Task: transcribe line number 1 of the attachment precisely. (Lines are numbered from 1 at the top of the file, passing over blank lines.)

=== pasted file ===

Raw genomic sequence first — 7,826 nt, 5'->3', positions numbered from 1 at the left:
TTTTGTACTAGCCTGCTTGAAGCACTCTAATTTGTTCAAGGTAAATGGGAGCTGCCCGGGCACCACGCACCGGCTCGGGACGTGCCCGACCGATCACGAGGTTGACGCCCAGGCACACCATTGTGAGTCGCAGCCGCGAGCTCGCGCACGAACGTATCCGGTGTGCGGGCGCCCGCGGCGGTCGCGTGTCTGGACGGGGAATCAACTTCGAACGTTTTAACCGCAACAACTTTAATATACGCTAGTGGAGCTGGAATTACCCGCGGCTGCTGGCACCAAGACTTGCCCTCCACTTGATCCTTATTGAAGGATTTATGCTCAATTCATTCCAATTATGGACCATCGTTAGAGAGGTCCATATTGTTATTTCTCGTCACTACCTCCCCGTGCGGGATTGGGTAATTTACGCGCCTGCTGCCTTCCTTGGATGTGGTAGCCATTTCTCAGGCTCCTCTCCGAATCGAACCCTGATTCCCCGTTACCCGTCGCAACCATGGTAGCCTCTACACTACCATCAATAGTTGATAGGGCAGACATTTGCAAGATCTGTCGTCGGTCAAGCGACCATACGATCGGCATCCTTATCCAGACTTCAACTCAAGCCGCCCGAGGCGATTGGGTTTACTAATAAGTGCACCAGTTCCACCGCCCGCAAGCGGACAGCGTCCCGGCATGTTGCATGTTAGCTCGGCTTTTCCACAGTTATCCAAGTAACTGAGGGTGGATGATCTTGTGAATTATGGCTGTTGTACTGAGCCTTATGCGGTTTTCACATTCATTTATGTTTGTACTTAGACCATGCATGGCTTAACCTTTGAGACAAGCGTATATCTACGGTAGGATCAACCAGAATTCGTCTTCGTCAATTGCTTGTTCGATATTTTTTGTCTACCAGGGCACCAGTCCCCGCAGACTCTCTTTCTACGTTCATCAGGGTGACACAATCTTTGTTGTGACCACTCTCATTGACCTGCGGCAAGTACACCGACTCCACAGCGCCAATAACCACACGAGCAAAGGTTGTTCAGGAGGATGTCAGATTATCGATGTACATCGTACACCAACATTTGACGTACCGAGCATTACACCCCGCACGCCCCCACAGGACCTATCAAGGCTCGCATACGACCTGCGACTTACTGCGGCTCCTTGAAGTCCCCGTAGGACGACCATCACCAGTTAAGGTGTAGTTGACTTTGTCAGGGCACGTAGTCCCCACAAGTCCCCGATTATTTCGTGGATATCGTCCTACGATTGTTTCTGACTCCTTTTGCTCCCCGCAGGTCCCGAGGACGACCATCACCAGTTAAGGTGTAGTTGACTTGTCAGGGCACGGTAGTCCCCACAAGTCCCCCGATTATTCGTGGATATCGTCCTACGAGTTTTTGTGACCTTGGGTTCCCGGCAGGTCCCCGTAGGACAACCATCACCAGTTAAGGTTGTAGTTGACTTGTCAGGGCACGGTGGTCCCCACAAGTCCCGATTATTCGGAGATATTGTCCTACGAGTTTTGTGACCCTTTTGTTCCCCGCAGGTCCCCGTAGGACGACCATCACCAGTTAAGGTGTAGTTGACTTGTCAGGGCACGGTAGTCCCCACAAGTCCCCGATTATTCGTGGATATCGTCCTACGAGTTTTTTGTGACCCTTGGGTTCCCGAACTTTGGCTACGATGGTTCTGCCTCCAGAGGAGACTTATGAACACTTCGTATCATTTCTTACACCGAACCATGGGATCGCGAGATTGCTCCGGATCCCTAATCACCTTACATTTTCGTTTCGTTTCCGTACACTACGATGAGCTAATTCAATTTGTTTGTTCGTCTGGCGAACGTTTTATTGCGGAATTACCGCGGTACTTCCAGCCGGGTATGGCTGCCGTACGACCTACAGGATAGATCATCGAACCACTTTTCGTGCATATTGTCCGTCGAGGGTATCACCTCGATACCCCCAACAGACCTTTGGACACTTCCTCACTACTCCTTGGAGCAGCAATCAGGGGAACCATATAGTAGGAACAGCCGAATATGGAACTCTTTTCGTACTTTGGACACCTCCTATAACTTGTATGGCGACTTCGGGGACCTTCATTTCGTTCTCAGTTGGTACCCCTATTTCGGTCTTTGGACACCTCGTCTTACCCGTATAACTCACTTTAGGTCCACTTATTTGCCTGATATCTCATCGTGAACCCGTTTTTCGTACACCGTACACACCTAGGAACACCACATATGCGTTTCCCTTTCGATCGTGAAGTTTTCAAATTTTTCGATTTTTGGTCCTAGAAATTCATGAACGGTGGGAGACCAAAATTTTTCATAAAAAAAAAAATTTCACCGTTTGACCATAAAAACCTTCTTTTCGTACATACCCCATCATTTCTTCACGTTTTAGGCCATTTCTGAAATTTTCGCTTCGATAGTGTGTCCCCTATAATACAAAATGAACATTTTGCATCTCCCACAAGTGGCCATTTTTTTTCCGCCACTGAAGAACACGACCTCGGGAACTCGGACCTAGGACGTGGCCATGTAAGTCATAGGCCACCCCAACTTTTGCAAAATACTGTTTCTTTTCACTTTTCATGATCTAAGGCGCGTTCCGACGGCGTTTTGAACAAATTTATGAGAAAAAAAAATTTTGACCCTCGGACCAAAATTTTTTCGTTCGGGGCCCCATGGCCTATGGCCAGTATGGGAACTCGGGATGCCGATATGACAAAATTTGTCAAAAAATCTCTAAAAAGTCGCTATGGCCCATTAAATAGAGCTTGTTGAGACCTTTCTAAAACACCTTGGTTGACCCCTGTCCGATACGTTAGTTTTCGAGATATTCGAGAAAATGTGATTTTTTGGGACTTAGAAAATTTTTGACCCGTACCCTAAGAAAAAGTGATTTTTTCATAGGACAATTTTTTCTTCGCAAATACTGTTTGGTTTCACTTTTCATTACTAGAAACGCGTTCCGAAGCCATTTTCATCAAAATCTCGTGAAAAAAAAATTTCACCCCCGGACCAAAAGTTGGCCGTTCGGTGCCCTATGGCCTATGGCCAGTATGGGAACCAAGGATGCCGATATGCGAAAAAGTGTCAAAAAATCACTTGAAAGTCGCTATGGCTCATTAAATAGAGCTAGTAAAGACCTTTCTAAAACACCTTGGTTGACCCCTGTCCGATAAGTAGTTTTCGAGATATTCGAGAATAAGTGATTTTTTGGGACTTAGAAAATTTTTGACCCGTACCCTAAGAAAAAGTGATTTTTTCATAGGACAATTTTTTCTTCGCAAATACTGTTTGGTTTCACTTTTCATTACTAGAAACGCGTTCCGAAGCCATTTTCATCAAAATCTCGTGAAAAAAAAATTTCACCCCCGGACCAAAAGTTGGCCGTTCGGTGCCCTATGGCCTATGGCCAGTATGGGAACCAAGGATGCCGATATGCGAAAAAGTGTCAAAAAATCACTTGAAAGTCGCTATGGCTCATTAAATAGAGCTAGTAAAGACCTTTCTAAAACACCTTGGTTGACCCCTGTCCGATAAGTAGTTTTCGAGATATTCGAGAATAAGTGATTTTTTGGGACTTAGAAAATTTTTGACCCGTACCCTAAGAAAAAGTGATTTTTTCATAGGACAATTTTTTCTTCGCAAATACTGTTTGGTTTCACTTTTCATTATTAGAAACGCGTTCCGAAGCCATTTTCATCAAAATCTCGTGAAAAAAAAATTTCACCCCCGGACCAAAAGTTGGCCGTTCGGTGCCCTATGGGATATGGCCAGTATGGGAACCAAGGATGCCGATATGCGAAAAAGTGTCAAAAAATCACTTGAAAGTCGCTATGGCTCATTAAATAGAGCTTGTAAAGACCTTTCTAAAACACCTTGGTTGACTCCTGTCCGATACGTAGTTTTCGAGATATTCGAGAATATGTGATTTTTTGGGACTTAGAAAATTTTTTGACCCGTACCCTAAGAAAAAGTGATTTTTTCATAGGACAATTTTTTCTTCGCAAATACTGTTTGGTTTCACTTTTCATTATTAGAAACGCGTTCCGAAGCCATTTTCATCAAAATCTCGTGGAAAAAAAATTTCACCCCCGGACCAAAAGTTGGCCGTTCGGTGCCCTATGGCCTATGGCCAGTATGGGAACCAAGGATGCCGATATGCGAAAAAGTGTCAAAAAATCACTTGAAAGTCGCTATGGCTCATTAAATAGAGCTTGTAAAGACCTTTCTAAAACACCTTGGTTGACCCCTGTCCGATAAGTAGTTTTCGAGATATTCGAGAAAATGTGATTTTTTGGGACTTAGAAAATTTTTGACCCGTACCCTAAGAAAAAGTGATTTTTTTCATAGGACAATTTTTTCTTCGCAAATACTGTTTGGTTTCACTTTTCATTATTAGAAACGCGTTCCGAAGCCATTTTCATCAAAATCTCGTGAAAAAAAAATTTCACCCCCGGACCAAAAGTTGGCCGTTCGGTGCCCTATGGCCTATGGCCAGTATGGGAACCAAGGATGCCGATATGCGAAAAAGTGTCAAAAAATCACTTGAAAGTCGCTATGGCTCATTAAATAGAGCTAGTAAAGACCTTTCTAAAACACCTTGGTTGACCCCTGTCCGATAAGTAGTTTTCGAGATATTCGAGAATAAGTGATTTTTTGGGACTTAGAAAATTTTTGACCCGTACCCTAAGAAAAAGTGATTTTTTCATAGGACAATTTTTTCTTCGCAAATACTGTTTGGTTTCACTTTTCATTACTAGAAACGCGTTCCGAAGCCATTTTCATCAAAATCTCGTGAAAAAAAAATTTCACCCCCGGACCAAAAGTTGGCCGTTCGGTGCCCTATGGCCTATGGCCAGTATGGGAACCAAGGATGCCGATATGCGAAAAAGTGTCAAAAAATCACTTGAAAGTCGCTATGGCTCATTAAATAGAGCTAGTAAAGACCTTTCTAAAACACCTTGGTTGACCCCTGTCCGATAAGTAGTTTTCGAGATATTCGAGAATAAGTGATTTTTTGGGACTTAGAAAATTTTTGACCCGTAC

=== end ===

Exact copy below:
Raw genomic sequence first — 7,826 nt, 5'->3', positions numbered from 1 at the left: